I would like to invite you to walk across the “Valley of Tech Death” – a technology wasteland where many businesses have poured millions of dollars, culled irreplaceable human energy and capital and extracted thousands of hours of time only to produce a failed business outcome. This real estate of waste is not a figment of imagination – it is real and many businesses have been through it if not created it. It is also the place of many ruined business and technology careers, not to mention endless disputes and protracted litigation.
You know what I am talking about – those technology investments that failed to deliver their anticipated business value and ROI. The large manufacturing ERP initiative. The corporate Knowledge Management investment. The multi-site global Data Center project. It seems that the adage: “if we build it and they will come” is just no longer true.
What are the lessons learned here? Why did these small to medium to large scale technology initiatives fail? What is the common theme that runs across these expensive projects?
One of the key reasons these projects failed is because they are “siloed” initiatives. In other words, while they may be called “enterprise,” there was really no enterprise vision for the ideal business outcome. They also suffer from lack of business alignment. These projects are technology-driven; led and managed solely by the IT department which had gathered business requirements from multiple functional areas of the business. They may also involve a migration from legacy systems to a more modern and current platform. Most importantly, the charter and goal of these projects is mostly focused on cost reduction and operational efficiencies. While these are noble business objectives, they don’t necessarily constitute a transformation.
About five to about ten years ago, when I was consulting with Accenture and Gartner, I led and managed technology strategy initiatives, which included the following areas: network operations and infrastructure, data management, process improvement, etc. Back then, we referred to these engagements as “Technology Modernization” or “IT Optimization” projects.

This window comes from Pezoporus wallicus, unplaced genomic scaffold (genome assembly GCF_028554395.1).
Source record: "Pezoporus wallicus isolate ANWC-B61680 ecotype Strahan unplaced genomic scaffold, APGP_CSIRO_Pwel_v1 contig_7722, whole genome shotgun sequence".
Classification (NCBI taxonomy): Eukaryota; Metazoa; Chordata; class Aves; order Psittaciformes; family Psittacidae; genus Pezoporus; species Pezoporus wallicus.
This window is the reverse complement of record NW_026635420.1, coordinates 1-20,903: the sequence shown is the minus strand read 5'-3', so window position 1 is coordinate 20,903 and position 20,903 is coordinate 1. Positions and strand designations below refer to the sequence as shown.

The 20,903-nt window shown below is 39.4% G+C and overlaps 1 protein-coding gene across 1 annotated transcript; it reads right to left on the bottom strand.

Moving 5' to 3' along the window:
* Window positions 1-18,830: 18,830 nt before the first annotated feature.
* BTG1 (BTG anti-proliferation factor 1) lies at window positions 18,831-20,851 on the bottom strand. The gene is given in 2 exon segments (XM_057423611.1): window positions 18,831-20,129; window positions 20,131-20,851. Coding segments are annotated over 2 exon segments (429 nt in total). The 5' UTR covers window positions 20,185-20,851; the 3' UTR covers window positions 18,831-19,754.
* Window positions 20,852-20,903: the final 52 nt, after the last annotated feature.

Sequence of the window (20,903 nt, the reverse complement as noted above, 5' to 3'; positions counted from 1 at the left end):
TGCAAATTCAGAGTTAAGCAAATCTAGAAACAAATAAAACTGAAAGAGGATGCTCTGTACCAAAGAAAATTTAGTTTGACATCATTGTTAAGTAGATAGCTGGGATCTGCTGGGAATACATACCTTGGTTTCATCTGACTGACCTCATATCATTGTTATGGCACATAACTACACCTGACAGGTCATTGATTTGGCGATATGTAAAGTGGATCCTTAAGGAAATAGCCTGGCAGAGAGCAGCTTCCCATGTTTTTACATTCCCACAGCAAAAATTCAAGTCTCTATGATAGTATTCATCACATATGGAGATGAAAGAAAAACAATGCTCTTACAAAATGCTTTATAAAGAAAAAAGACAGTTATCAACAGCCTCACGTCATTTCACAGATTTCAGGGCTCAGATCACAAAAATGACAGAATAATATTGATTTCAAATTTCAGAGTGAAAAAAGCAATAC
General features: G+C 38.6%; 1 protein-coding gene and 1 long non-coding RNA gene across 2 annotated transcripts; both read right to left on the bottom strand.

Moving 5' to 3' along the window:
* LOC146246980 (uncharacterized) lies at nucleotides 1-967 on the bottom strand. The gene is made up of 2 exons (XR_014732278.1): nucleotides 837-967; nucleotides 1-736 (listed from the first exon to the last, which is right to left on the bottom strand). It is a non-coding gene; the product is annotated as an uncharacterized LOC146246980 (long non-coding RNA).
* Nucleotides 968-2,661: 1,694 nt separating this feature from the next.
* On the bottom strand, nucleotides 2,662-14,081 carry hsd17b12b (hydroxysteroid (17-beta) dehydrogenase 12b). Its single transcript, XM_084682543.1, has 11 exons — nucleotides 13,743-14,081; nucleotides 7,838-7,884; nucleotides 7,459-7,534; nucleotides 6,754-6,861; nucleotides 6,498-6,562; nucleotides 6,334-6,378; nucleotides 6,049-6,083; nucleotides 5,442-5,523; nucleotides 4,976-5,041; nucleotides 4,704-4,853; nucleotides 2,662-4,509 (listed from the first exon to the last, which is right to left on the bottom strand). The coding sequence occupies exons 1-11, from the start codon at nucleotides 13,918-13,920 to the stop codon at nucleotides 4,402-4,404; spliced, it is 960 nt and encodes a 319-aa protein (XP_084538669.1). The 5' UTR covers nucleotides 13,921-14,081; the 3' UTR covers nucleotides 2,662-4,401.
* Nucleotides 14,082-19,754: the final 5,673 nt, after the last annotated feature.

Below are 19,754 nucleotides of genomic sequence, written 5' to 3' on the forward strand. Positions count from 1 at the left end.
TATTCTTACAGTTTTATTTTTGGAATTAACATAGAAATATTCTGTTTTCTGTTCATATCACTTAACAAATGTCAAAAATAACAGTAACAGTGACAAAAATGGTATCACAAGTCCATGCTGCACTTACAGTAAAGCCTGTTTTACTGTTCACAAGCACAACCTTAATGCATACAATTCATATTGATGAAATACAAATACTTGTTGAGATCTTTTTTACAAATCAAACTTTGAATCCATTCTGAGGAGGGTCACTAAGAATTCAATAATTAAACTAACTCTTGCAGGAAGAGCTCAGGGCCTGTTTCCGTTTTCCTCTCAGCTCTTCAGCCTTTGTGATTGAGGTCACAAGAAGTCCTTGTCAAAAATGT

But these were not “transformation” projects per se.
In order for a technology initiative to be transformative, it has has to impact at least the following areas: People, Process and Technology. And Strategy is the only way to effective impact these areas and identify opportunities for improvement. Unfortunately, most of these engagements are exclusively focused on the technology itself. Technology for technology’s sake is just not going to cut it in the business world. A fire then aim approach is destine for failure. As business leaders, we need to harness technology as a means to create an ideal business outcome; technology is not an end in and by itself. As Nicholas Carr pointed out, it is simply not about the technology.
According to an an MIT Sloan article, strategy is the critical success factor in any digital transformation. According to their survey, digitally mature businesses are five times more likely to have a clear digital strategy compared to other businesses in early stages of their digital journey. In fact, a lack of digital strategy is the single most deterrent for a successful digital transformation. But not only is a clear and concise digital strategy critical, it is also important for businesses to be able to articulate strategy across the organization.
Let me sum up it up this way:
- A clear and concise digital strategy is critical to the success of your Digital Transformation.
- The business leadership needs to be able to articulate the digital strategy across the organization and to every type of stakeholder to gain buy-in.
In my next article, I will discuss the other two critical components for a successful Digital Transformation: Culture and Leadership.
Written by Ken Polotan